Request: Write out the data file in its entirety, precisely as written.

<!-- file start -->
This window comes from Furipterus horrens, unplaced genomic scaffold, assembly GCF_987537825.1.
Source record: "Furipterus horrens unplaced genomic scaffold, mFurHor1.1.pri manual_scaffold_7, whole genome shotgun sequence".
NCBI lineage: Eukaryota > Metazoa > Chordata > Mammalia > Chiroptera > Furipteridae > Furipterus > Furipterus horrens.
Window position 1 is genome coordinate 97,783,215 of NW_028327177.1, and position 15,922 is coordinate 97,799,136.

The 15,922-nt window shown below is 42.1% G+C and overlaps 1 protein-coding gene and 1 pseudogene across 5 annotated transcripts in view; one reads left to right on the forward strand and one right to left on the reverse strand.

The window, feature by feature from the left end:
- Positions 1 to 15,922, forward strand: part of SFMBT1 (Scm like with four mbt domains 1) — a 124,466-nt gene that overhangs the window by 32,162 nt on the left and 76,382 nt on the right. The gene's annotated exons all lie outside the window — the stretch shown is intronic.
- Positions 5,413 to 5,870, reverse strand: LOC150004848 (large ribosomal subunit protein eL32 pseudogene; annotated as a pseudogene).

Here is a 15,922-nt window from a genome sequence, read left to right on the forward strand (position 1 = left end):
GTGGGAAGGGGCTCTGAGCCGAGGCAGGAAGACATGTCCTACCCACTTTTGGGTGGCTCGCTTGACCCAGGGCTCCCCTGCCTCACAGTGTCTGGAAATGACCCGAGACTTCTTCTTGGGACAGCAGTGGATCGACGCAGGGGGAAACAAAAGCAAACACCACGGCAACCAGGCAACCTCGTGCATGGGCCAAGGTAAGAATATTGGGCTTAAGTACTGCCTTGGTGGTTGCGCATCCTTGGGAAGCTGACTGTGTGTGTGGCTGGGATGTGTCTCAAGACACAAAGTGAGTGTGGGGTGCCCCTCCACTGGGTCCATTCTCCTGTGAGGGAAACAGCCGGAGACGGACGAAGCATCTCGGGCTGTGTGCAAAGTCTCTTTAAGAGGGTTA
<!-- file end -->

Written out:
This window comes from Furipterus horrens, unplaced genomic scaffold, assembly GCF_987537825.1.
Source record: "Furipterus horrens unplaced genomic scaffold, mFurHor1.1.pri manual_scaffold_7, whole genome shotgun sequence".
NCBI lineage: Eukaryota > Metazoa > Chordata > Mammalia > Chiroptera > Furipteridae > Furipterus > Furipterus horrens.
Window position 1 is genome coordinate 97,783,215 of NW_028327177.1, and position 15,922 is coordinate 97,799,136.

The 15,922-nt window shown below is 42.1% G+C and overlaps 1 protein-coding gene and 1 pseudogene across 5 annotated transcripts in view; one reads left to right on the forward strand and one right to left on the reverse strand.

The window, feature by feature from the left end:
- Positions 1 to 15,922, forward strand: part of SFMBT1 (Scm like with four mbt domains 1) — a 124,466-nt gene that overhangs the window by 32,162 nt on the left and 76,382 nt on the right. The gene's annotated exons all lie outside the window — the stretch shown is intronic.
- Positions 5,413 to 5,870, reverse strand: LOC150004848 (large ribosomal subunit protein eL32 pseudogene; annotated as a pseudogene).

Here is a 15,922-nt window from a genome sequence, read left to right on the forward strand (position 1 = left end):
GTGGGAAGGGGCTCTGAGCCGAGGCAGGAAGACATGTCCTACCCACTTTTGGGTGGCTCGCTTGACCCAGGGCTCCCCTGCCTCACAGTGTCTGGAAATGACCCGAGACTTCTTCTTGGGACAGCAGTGGATCGACGCAGGGGGAAACAAAAGCAAACACCACGGCAACCAGGCAACCTCGTGCATGGGCCAAGGTAAGAATATTGGGCTTAAGTACTGCCTTGGTGGTTGCGCATCCTTGGGAAGCTGACTGTGTGTGTGGCTGGGATGTGTCTCAAGACACAAAGTGAGTGTGGGGTGCCCCTCCACTGGGTCCATTCTCCTGTGAGGGAAACAGCCGGAGACGGACGAAGCATCTCGGGCTGTGTGCAAAGTCTCTTTAAGAGGGTTA